Company Administration

What Is Administration?

Administration is a procedure which can only be utilised by a licensed insolvency practitioner.

A licensed insolvency practitioner has a statutory obligation to perform his functions with the objectives of rescuing a company as a going concern, achieving a better a result for creditors as a whole than if the company had first gone into liquidation, or realising property to make a distribution to secured creditors.

There are a number ways which the objectives of Administration can be achieved and the Administrator will look at a number of scenarios before making a decision on how the Administration is going to be conducted.

Check out our explanatory video on Administration below:

What happens when a company goes into Administration?

When an insolvency practitioner is appointed as an Administrator, the director lose their powers and control to run the company.

The appointed Administrator takes over the charge of running the company and makes all the necessary decisions on how the company is to be operated with a legal obligation to act in the best interest of its creditors.

In this process, he advertises the business for sale whilst continuing to trade the business. Once a purchaser is found he then sells the shares or parts of the business.

If there are no purchasers for the business, then the administrator will close down the company, make all the necessary redundancies and sell the remaining assets

Process of Company Administration

The Administration must follow the procedure set out in the insolvency legislation.

We will assist you with the preparation and application for Administration at each stage, including drafting notices, minutes and other documents where appropriate, but the ultimate responsibility remains with you.

The following main steps must take place in each appointment:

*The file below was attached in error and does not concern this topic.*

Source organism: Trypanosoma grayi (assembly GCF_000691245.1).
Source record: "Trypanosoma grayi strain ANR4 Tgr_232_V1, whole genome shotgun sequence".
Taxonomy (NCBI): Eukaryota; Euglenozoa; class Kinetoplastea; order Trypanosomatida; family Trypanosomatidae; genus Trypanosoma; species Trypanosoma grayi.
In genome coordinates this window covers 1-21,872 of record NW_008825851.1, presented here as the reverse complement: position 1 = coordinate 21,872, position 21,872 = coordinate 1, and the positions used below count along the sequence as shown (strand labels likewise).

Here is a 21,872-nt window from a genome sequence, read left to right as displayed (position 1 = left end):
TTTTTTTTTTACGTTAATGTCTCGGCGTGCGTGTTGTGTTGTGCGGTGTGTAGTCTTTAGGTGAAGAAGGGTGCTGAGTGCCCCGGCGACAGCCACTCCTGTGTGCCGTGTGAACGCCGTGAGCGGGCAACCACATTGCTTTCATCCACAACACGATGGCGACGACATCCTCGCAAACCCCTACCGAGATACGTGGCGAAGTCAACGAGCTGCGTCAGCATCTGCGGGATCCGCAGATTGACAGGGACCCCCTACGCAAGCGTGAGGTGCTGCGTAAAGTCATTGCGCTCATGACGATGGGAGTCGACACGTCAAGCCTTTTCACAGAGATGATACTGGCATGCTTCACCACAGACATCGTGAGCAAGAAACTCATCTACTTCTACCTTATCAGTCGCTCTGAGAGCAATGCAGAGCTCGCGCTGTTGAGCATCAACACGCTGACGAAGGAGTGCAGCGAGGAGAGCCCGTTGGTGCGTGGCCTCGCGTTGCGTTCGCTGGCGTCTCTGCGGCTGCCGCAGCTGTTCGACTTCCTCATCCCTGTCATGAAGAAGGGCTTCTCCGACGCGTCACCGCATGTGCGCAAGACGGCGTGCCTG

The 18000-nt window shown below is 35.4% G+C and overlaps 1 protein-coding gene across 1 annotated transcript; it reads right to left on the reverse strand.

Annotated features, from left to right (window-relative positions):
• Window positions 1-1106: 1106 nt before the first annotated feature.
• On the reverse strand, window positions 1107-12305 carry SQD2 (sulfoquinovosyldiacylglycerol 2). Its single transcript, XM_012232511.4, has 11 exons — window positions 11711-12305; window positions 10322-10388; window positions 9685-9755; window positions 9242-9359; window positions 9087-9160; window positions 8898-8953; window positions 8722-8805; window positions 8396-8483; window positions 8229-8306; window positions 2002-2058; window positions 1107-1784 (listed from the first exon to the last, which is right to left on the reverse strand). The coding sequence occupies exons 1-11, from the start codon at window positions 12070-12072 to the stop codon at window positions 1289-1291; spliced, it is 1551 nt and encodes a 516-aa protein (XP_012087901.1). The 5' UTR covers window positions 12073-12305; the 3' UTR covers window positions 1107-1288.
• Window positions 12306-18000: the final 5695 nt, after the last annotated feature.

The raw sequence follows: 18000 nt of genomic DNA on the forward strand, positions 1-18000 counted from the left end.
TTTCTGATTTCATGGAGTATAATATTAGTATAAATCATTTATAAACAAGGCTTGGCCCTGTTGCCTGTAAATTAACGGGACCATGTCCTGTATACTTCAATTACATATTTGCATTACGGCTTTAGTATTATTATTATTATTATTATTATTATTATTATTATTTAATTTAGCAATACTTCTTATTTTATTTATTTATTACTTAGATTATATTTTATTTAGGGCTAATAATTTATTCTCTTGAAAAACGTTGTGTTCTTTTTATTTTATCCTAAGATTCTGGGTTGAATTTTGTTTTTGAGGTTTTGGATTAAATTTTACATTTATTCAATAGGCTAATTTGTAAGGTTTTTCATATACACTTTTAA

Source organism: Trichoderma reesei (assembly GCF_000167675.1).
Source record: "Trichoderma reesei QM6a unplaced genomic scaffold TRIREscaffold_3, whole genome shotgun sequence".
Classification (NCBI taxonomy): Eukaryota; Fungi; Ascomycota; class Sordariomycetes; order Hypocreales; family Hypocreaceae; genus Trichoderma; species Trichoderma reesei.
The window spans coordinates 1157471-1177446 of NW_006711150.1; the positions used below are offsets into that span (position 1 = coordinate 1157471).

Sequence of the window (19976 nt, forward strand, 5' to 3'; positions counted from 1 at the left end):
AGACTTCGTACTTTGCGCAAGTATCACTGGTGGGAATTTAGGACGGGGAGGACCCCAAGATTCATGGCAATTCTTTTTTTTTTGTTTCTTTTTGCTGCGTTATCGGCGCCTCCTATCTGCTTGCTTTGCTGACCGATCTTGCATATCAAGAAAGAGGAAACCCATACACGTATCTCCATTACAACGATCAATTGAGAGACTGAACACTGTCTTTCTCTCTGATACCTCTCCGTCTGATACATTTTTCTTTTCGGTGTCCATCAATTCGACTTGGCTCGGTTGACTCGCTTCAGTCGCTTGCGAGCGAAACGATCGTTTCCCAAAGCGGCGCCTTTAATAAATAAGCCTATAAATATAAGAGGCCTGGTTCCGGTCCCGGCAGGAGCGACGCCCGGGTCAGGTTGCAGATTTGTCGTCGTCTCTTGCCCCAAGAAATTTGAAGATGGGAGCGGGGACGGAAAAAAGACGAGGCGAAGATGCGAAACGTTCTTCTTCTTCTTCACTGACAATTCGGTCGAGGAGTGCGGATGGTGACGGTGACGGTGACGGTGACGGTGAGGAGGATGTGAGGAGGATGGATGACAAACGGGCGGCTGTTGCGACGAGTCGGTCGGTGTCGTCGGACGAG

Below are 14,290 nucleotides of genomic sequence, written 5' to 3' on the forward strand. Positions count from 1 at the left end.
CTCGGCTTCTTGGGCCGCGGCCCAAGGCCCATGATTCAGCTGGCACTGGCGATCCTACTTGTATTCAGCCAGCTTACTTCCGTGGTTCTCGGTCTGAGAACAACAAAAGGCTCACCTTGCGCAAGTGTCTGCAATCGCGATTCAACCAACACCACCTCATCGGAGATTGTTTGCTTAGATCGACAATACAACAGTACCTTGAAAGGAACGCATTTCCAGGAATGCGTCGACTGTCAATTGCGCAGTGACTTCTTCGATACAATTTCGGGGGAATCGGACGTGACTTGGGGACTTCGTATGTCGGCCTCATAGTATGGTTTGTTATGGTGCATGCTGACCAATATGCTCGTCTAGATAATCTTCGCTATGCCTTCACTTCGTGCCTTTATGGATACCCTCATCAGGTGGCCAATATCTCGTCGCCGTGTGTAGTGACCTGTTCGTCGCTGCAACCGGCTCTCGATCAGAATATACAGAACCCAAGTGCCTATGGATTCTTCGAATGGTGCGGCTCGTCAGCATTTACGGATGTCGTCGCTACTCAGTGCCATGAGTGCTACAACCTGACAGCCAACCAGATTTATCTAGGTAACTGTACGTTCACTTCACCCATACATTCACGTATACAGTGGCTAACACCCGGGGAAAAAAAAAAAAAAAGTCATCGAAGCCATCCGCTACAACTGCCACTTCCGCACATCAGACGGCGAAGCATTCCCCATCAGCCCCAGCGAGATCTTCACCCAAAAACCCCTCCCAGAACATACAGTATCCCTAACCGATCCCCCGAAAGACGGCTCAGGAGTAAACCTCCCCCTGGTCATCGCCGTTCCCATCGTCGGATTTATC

A quorate meeting of the Board of directors will have to approve the issue of notices required by statute to place the company into administration and confirm that we are instructed to assist with the formalities. We will provide standard minutes that include resolutions that, among other matters, will deal with our pre-appointment fees and appoint us to assist with the Administration appointment.

Notice of Intention to Appoint: Where the Company has a floating charge holder who is, or may be, entitled to appoint an Administrative Receiver or Administrator out of court, they must be given 5 business days’ notice of the intention to appoint an Administrator within statutory timescales.

Upon filing the notice of intention to appoint in Court the Company will obtain an interim moratorium giving it protection against creditor action.

It may also be necessary to give notice of intention to appoint an Administrator to other parties, such as the Company itself.

A formal notice of appointment has to be issued to the court.

After the appointment, the Administrator is required to issue and advertise a variety of notices for the attention of the Registrar of Companies, the Court, other statutory bodies such as HM Revenue and Customs and the members of the Company and creditors generally.

The Board will be required to complete a statement of truth to verify the accuracy of the contents of a statement of affairs on behalf of the Company.